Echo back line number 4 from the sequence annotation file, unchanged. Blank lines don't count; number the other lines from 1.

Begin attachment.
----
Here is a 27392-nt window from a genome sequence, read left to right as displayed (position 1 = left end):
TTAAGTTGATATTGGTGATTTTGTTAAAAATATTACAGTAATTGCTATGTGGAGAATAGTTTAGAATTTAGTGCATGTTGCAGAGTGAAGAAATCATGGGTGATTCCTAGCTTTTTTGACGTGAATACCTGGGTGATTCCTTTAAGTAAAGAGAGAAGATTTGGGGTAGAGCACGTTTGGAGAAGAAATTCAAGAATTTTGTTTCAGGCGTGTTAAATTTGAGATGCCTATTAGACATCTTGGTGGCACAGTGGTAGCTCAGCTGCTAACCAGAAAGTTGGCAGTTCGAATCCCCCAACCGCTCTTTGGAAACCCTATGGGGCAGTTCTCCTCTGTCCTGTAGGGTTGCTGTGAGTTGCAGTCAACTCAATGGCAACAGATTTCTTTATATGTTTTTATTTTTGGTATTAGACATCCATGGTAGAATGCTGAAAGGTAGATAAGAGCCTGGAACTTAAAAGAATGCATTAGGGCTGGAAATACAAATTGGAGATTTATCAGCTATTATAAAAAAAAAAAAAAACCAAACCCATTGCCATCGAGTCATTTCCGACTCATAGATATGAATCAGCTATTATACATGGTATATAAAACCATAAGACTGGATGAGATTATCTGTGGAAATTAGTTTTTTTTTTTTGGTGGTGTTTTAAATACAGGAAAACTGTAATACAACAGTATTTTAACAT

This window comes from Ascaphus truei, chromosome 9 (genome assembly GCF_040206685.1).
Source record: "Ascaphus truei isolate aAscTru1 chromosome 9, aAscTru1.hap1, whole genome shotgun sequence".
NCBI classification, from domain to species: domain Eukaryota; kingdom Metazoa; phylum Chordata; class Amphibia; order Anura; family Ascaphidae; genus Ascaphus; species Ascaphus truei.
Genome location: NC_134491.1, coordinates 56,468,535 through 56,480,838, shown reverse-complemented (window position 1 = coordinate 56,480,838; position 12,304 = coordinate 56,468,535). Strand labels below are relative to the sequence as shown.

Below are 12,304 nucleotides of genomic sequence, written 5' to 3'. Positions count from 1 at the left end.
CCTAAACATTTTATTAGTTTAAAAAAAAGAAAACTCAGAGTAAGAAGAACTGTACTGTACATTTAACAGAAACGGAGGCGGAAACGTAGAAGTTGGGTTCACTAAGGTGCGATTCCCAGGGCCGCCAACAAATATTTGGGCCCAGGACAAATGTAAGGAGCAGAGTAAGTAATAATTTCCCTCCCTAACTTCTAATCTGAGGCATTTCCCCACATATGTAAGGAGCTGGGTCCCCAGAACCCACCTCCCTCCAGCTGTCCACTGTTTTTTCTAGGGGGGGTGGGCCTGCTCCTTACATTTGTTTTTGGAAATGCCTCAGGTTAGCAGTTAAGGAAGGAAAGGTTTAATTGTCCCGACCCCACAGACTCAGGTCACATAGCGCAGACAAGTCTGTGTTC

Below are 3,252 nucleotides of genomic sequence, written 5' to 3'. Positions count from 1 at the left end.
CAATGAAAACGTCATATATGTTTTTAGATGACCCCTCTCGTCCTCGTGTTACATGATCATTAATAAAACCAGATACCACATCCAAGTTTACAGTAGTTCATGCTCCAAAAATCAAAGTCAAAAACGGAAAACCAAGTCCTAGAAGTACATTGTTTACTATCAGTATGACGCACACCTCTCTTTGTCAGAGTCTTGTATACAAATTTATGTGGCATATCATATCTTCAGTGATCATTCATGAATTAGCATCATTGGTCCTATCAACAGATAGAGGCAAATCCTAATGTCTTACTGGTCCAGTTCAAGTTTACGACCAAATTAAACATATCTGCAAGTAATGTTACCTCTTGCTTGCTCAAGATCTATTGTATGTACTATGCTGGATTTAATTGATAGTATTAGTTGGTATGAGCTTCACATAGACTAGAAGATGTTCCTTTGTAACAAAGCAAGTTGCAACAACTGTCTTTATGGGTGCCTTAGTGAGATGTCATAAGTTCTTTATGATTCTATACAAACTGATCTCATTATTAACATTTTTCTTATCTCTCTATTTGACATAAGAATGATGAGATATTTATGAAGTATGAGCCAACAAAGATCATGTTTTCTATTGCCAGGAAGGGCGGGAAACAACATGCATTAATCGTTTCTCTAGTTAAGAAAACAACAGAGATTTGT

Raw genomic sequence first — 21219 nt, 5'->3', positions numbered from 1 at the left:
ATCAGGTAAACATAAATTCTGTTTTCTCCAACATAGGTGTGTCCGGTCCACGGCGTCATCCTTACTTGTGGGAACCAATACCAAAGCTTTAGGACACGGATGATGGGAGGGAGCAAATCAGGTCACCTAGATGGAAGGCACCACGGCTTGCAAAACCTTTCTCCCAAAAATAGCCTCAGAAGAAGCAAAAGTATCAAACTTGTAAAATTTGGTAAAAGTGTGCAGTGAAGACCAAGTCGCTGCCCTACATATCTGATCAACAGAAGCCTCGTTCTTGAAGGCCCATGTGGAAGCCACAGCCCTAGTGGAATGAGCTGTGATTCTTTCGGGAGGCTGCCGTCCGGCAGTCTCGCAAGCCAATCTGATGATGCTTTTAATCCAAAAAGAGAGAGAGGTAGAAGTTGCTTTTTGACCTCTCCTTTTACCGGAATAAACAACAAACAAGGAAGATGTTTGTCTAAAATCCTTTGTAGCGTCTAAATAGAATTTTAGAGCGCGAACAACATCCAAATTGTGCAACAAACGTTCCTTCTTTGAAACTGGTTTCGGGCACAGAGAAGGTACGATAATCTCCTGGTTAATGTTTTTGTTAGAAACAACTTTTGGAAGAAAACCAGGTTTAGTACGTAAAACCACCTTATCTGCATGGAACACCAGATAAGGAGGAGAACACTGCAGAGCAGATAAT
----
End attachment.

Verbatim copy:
Source record: "Ascaphus truei isolate aAscTru1 chromosome 9, aAscTru1.hap1, whole genome shotgun sequence".